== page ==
all-in-one-cloth-diapers
Types of Diapers

Are All-in-One Cloth Diapers As Great As They Seem?

All-in-one cloth diapers are often touted as they easiest diaper, and their price tag indicates that they may be one of the best styles out there.

But are all-in-ones all they’re cracked up to be?

I purchase very few all-in-ones anymore. Don’t get me wrong– I love easy, no-prep diapers as much as the next person. But being several years into cloth diapers, I find that I prefer styles that consist of separate pieces more than all-in-ones.

That doesn’t mean all-in-ones are bad. I still have some that I love (like the Thirsties Natural All-in-One). But as I work on sorting through my diaper stash to prepare for my baby girl due this summer, I have a number of diapers that are ready to be recycled after many years of use. That means I have room for some fun new purchases.

And while I might pick up a couple all-in-ones just to try some new ones for reviews, they will be no where near the bulk of my stash. Here I’m going to share my reasons why they aren’t my favorite style of diaper anymore.

Reason 1: Limited Absorbency

While I rarely have leaks at home, my son is prone to leaks when he is with other caregivers (like grandparents or daycare), and I’ve noticed it’s always his Smart Bottoms or Grovia AiO that he leaks from. Both of these are great diapers for so many reasons, but the fact of the matter is that they just really don’t hold as much liquid as some other diapers.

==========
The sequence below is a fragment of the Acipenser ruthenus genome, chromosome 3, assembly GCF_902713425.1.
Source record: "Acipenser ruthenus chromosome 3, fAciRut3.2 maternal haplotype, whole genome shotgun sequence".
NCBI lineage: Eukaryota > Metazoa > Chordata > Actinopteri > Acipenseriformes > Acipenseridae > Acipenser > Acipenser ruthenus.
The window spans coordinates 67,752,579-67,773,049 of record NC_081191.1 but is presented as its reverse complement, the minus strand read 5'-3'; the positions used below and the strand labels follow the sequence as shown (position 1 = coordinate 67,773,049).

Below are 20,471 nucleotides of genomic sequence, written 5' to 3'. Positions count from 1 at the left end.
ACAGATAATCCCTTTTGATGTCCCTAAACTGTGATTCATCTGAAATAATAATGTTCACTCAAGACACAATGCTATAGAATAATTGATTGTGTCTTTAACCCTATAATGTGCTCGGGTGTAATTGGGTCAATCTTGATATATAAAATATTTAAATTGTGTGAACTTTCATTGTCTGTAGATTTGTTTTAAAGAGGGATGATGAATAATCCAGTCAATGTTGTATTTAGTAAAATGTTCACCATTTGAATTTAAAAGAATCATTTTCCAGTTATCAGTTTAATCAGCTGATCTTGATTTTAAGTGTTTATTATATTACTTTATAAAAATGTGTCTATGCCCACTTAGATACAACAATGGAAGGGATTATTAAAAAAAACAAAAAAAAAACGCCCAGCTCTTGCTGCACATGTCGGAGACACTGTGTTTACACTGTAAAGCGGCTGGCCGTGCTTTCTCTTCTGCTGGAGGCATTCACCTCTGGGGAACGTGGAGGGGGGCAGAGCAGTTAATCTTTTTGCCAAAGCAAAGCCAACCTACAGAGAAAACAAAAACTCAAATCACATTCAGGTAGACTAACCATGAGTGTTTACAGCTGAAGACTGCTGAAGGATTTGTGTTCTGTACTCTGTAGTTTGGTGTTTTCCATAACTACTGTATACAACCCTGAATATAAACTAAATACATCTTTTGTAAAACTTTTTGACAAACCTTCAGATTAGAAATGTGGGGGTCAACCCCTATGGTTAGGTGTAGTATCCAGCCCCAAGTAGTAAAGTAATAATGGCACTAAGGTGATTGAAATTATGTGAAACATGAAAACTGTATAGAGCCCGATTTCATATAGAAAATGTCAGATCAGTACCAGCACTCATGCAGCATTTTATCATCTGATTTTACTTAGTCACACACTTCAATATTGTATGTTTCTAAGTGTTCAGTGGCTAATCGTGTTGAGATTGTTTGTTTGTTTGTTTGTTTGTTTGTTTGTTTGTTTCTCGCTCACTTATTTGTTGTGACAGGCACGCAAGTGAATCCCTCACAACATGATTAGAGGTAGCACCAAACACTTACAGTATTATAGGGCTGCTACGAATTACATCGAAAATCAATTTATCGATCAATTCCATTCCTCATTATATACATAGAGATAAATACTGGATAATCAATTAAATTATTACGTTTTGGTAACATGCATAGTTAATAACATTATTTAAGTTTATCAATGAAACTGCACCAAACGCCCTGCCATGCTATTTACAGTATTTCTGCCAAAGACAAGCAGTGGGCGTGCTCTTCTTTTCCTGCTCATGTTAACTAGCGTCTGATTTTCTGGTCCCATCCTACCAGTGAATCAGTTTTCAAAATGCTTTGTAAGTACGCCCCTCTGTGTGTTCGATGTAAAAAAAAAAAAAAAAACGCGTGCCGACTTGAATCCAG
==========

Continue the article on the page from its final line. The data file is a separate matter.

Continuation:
When he is with grandparents, he is way more likely to get things like juice, and he will chug it. This means he will pee more, leading to leaks in some of his lower-capacity diapers.

Some all-in-ones have a pocket where you can add extra absorbency, or if it’s a skin-safe insert you’re adding (anthing except microfiber should be skin-safe), then you could just put it onto of the inner layer of the diaper.

That’s great, but kind of defeats the purpose of it being an all-in-one for me. 🙂

Reason 2: I Hate Flaps

all-in-one-flapsMany styles of all-in-ones have flaps for a couple reasons, the biggest one being they aid in dry time. However, I really hate diapers with flaps.

Don’t get me wrong–I appreciate the purposes of flaps. I like that they help them dry faster, and I like that they seem to wash and rinse cleaner.

But scraping or spraying poop off flaps can be super messy. Using diaper liners can make this an easier process, but even with a liner, poop can escape the sides and get stuck in the elastics, which means you still have to deal with the flaps when you’re cleaning the elastics out.

Finally, flaps can be confusing to other caregivers. I don’t know how many times I’ve picked my son up from daycare & changed his diaper at home only to see that the flaps were all bunched up.

Reason 3: More Prone to Build-Up or Stink Issues

front-loader-washing-all-in-onesWhen I had a non-HE top loader with agitator, I never really had wash issues. Ever. So it never crossed my mind that all-in-ones may not wash as well as other styles of diapers.

But for the last 9 months, I have been washing with HE machines. When we moved, our new house had a really old Kenmore HE front loader. It took a couple months to get a solid routine down in that machine, and even after working through the issues the best I could, certain diapers held on to some stink, usually thick diapers, like my all-in-ones.

Thankfully, that machine died. I got a new machine (a GE GTW720- top loader HE with agitator) and I will do a review of this machine another time after I’ve gotten a couple more months of use out of it. But for now, it is performing much better than my old front loader did, and I think it has to do with the fact that I can get the machine to use appropriate amounts of water whereas I had zero control over than in the front loader.